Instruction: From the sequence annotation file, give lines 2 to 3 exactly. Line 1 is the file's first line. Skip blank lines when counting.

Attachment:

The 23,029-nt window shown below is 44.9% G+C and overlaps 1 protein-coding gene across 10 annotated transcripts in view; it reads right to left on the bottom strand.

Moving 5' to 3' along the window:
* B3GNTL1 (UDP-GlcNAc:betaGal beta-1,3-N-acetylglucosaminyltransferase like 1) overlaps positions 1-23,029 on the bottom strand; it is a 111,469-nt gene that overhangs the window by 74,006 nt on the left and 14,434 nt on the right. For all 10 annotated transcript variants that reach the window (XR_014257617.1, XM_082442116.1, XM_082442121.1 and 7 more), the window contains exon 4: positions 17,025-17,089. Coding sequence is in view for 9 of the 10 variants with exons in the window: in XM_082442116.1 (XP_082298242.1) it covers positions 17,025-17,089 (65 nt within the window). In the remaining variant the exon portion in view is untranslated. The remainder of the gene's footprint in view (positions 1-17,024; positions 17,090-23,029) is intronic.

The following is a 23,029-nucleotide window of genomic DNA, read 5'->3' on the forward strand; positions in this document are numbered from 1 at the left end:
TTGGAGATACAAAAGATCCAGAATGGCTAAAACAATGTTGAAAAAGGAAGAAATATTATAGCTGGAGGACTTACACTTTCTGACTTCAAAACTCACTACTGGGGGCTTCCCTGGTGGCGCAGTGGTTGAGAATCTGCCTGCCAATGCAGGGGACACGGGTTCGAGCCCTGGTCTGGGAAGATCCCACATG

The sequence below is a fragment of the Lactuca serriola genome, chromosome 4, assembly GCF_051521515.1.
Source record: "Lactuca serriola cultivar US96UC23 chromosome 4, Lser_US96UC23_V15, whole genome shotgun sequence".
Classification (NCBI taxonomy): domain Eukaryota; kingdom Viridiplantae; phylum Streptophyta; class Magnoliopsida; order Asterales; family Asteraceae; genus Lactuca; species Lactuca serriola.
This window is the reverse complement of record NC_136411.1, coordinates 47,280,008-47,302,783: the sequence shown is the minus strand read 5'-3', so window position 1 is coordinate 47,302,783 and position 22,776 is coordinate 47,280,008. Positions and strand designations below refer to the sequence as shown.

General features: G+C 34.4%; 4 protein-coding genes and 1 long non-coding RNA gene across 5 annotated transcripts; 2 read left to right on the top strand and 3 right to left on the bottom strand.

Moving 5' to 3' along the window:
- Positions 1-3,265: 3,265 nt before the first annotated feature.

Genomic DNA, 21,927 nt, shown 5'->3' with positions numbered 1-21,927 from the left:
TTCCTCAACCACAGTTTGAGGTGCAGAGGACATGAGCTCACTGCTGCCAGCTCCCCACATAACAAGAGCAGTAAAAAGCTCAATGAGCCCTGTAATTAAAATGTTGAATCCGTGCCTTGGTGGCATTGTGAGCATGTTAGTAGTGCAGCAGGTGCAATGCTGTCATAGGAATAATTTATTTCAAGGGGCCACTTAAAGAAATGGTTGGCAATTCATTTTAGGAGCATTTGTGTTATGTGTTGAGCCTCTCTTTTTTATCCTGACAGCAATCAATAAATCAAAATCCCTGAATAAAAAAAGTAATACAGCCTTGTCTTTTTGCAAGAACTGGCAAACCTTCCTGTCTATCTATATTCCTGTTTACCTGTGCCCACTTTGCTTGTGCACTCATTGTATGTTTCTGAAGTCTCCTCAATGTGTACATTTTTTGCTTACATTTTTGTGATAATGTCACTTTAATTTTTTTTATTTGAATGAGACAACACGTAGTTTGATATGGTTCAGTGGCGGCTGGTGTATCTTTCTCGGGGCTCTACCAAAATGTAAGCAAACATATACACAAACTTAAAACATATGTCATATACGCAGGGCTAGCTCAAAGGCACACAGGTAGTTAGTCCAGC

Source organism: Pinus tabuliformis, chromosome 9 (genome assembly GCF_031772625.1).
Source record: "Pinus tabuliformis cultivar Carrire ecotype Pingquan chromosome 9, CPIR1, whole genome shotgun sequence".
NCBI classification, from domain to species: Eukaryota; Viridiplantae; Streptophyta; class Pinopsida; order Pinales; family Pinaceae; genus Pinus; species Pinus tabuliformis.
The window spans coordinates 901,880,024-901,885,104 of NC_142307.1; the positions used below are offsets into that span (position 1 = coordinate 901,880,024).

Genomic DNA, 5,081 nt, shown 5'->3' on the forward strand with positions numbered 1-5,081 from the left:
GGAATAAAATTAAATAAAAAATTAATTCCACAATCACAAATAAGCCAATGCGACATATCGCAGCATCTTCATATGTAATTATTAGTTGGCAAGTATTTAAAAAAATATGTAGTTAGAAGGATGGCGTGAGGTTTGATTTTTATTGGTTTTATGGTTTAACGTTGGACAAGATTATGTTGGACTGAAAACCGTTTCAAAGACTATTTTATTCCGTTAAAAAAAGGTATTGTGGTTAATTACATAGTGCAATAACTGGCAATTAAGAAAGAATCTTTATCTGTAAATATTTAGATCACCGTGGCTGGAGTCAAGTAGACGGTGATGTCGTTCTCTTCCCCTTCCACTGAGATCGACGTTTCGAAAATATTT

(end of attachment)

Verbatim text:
Moving 5' to 3' along the window:
* B3GNTL1 (UDP-GlcNAc:betaGal beta-1,3-N-acetylglucosaminyltransferase like 1) overlaps positions 1-23,029 on the bottom strand; it is a 111,469-nt gene that overhangs the window by 74,006 nt on the left and 14,434 nt on the right. For all 10 annotated transcript variants that reach the window (XR_014257617.1, XM_082442116.1, XM_082442121.1 and 7 more), the window contains exon 4: positions 17,025-17,089. Coding sequence is in view for 9 of the 10 variants with exons in the window: in XM_082442116.1 (XP_082298242.1) it covers positions 17,025-17,089 (65 nt within the window). In the remaining variant the exon portion in view is untranslated. The remainder of the gene's footprint in view (positions 1-17,024; positions 17,090-23,029) is intronic.